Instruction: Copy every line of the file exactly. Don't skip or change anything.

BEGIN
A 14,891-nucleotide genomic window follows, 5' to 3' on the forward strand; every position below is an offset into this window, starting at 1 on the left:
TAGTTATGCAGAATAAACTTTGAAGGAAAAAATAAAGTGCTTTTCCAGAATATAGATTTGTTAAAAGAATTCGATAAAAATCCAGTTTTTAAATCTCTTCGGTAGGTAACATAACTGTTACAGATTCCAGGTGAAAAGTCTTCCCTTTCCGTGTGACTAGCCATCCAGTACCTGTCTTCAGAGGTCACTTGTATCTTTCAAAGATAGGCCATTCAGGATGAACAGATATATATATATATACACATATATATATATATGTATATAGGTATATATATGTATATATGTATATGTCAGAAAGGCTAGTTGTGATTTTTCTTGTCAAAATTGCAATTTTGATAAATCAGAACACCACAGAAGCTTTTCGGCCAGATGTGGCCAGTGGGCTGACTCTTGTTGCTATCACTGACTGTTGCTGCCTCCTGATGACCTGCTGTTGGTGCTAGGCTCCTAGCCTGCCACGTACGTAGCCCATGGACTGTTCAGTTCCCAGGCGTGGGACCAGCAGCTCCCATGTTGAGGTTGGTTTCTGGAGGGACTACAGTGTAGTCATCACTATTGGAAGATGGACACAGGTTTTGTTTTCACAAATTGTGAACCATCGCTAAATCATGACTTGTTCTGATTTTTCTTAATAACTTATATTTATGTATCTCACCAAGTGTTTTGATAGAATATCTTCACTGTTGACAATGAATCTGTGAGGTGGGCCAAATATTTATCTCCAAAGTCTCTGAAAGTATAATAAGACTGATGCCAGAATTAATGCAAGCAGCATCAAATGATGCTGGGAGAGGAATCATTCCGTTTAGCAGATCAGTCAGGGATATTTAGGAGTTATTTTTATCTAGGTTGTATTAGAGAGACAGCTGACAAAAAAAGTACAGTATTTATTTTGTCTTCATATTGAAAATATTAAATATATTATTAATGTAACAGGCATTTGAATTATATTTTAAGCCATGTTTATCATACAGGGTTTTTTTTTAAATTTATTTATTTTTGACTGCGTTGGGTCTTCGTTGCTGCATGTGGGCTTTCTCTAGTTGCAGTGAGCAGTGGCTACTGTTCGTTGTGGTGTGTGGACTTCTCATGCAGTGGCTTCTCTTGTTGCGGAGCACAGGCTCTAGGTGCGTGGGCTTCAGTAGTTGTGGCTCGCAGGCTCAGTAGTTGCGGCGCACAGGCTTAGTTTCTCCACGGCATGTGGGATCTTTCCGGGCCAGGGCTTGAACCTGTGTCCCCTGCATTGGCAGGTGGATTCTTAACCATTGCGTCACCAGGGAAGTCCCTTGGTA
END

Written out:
A 14,891-nucleotide genomic window follows, 5' to 3' on the forward strand; every position below is an offset into this window, starting at 1 on the left:
TAGTTATGCAGAATAAACTTTGAAGGAAAAAATAAAGTGCTTTTCCAGAATATAGATTTGTTAAAAGAATTCGATAAAAATCCAGTTTTTAAATCTCTTCGGTAGGTAACATAACTGTTACAGATTCCAGGTGAAAAGTCTTCCCTTTCCGTGTGACTAGCCATCCAGTACCTGTCTTCAGAGGTCACTTGTATCTTTCAAAGATAGGCCATTCAGGATGAACAGATATATATATATATACACATATATATATATATGTATATAGGTATATATATGTATATATGTATATGTCAGAAAGGCTAGTTGTGATTTTTCTTGTCAAAATTGCAATTTTGATAAATCAGAACACCACAGAAGCTTTTCGGCCAGATGTGGCCAGTGGGCTGACTCTTGTTGCTATCACTGACTGTTGCTGCCTCCTGATGACCTGCTGTTGGTGCTAGGCTCCTAGCCTGCCACGTACGTAGCCCATGGACTGTTCAGTTCCCAGGCGTGGGACCAGCAGCTCCCATGTTGAGGTTGGTTTCTGGAGGGACTACAGTGTAGTCATCACTATTGGAAGATGGACACAGGTTTTGTTTTCACAAATTGTGAACCATCGCTAAATCATGACTTGTTCTGATTTTTCTTAATAACTTATATTTATGTATCTCACCAAGTGTTTTGATAGAATATCTTCACTGTTGACAATGAATCTGTGAGGTGGGCCAAATATTTATCTCCAAAGTCTCTGAAAGTATAATAAGACTGATGCCAGAATTAATGCAAGCAGCATCAAATGATGCTGGGAGAGGAATCATTCCGTTTAGCAGATCAGTCAGGGATATTTAGGAGTTATTTTTATCTAGGTTGTATTAGAGAGACAGCTGACAAAAAAAGTACAGTATTTATTTTGTCTTCATATTGAAAATATTAAATATATTATTAATGTAACAGGCATTTGAATTATATTTTAAGCCATGTTTATCATACAGGGTTTTTTTTTAAATTTATTTATTTTTGACTGCGTTGGGTCTTCGTTGCTGCATGTGGGCTTTCTCTAGTTGCAGTGAGCAGTGGCTACTGTTCGTTGTGGTGTGTGGACTTCTCATGCAGTGGCTTCTCTTGTTGCGGAGCACAGGCTCTAGGTGCGTGGGCTTCAGTAGTTGTGGCTCGCAGGCTCAGTAGTTGCGGCGCACAGGCTTAGTTTCTCCACGGCATGTGGGATCTTTCCGGGCCAGGGCTTGAACCTGTGTCCCCTGCATTGGCAGGTGGATTCTTAACCATTGCGTCACCAGGGAAGTCCCTTGGTA